Two weeks ago my wife left town for a week-long conference in Dallas. We have a nearly three-year-old and an eight-month-old.
The baby doesn’t sleep particularly well and needs a bottle about every two hours at night. Think midnight, 2:00 AM, 4:00 AM, 6:00 AM. Each bottle takes about five minutes to warm and another five for her to drink.
While my wife is home, night feedings normally fall to her because she is breastfeeding and she has to be up anyway right? Obviously not. I was able to do just fine while she was gone. Since she’s gotten home I have taken over the 4:00 AM feeding giving her a little relief as she is woken up by her milk supply at around four hours anyway.
While I was parenting on my own for a week I had a lot of help from friends and family but while I was out in the world on my own, I can’t tell you how often I was asked if I was “Ok?” or told, “You’ve got a handful.” Indeed I do but they are my handful and my responsibility as a parent.
Our friends had varying reactions when they heard my wife would be gone for a week.
Most were on the order of — “Is your mother-in-law coming to help?” Or, “By yourself?” or simply “Wow!”
This is in reaction to a parent taking care of their own children by themselves for a week. I know they are young and need a lot of attention but if I were a mother, the reactions would be non-existent. The reason is simply that mothers are expected to be able to take care of their children while fathers are looked at as inept and ignorant caregivers (most of us are including me some of the time).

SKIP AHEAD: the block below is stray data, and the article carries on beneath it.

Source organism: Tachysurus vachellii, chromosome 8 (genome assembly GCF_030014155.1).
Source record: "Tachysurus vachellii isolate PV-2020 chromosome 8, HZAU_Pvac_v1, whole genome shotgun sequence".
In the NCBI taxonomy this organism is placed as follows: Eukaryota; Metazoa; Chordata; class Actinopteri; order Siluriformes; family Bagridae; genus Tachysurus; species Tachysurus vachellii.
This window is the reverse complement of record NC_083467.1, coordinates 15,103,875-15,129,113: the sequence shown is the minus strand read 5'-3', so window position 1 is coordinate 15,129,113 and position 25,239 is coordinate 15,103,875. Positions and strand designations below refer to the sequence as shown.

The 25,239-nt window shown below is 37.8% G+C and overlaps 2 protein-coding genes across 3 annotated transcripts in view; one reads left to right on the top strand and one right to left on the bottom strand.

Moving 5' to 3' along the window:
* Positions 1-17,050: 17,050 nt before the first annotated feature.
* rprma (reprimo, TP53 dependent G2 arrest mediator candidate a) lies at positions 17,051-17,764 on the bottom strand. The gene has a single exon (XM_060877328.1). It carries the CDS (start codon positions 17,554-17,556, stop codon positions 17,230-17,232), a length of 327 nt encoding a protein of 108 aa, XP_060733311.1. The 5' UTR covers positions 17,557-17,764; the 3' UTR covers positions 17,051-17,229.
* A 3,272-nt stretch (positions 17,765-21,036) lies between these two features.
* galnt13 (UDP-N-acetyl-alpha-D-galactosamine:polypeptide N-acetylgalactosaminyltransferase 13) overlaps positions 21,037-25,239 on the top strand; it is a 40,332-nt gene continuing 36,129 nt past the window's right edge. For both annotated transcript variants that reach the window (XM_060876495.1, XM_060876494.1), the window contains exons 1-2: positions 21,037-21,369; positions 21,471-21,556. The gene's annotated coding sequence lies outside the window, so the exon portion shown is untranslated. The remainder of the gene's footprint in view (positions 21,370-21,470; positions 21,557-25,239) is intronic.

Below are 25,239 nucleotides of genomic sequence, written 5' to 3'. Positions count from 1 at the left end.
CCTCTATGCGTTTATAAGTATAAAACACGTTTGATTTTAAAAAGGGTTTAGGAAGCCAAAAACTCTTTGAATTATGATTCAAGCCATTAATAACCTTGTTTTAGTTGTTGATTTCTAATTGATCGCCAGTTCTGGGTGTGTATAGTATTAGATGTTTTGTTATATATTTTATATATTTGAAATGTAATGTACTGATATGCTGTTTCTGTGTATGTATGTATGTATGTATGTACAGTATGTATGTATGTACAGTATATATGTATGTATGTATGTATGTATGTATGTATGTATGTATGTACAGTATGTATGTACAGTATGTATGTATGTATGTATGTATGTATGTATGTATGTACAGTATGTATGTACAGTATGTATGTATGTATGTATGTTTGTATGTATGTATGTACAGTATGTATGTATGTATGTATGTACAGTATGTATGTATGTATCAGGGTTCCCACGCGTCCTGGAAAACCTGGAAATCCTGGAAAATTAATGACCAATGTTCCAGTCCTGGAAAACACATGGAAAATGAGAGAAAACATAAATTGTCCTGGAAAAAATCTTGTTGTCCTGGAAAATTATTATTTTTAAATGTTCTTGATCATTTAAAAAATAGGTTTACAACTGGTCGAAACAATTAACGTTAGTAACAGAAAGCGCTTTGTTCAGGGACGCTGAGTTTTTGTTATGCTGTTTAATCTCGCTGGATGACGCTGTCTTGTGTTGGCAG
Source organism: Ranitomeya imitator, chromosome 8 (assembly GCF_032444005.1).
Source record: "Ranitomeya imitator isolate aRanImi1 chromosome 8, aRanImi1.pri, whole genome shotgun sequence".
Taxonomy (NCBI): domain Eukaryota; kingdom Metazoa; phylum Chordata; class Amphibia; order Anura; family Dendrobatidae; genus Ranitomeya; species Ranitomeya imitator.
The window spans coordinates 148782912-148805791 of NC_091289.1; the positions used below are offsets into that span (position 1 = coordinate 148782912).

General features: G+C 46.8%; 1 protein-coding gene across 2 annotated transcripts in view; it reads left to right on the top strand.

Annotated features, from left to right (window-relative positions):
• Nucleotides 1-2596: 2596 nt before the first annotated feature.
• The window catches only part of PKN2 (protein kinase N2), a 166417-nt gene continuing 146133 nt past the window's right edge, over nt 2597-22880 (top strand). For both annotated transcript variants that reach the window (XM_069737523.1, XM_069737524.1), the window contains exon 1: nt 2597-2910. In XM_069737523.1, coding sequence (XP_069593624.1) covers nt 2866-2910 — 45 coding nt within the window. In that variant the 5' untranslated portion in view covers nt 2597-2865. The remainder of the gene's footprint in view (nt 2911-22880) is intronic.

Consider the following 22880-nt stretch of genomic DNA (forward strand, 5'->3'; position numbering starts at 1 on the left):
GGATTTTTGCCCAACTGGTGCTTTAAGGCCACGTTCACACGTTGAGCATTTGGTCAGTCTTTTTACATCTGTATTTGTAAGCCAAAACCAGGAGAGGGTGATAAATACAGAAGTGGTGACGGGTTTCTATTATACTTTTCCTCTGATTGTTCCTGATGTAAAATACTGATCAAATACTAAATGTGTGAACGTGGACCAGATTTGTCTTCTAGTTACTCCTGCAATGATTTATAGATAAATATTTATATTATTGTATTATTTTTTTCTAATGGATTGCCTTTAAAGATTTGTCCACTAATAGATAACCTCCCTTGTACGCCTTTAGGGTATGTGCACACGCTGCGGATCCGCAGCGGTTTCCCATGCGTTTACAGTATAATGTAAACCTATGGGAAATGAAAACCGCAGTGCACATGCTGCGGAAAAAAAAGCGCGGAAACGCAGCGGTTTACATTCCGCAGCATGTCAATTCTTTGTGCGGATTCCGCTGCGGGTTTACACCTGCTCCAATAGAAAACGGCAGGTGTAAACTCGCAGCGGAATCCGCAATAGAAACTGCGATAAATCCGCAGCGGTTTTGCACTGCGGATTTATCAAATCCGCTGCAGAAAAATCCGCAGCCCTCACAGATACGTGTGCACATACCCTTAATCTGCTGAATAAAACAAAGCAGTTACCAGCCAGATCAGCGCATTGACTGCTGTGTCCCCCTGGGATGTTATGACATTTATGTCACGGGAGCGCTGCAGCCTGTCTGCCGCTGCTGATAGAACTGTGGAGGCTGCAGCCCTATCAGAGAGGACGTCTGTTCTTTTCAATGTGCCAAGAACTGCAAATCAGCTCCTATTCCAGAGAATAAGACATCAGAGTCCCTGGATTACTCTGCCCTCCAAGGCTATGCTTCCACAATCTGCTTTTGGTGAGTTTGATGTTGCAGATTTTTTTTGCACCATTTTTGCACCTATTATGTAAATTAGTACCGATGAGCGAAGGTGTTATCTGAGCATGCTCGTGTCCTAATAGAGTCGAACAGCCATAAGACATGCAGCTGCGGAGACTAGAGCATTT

But I’ve had some experience with big responsibility like taking care of an elderly parent so I’ve been prepared to a degree to the challenges and joys of hands-on parenting. I love my children and want to spend time with them. I really appreciate all of your offers of help. I do. But simply put, you are part of the problem if you automatically think a father can’t take care of his children and needs extra help when a mother has to be away. This simply isn’t true and is a form of enabling to fathers.
Listen I am guilty as sin as aforementioned of shirking duties when it comes to childrearing and unfortunately that is an all too human characteristic. When given an easy out, an easy way to avoid hard work often time the temptation is too great. So women, stop letting us off the hook. We will complain and moan and shirk as long as you let us. Handoff that baby and don’t look back. Don’t feel sorry for us. Leave us alone with our kids. It’s normal! We’ll be better off for it and so will you.
More About Francis Sparks:
Francis writes all types of adult fiction from short story to novel length. At the moment, the voices of the characters in his mystery/suspense and high fantasy novels have clamored their way to the front of his writing queue.
Francis grew up on a farm in Iowa where he spent his days avoiding bulls and other livestock as he created castles in the pasture made of fallen trees, twine pilfered from his father’s hay baler and his imagination. In fifth grade, he discovered TSR/Wizards of the Coast and their treasure of fantasy novels. Ever since he’s been chasing the writing dream. His mystery/suspense novel Made Safe was signed by Pandamoon Publishing in September 2015 and will be published in the fall of 2016.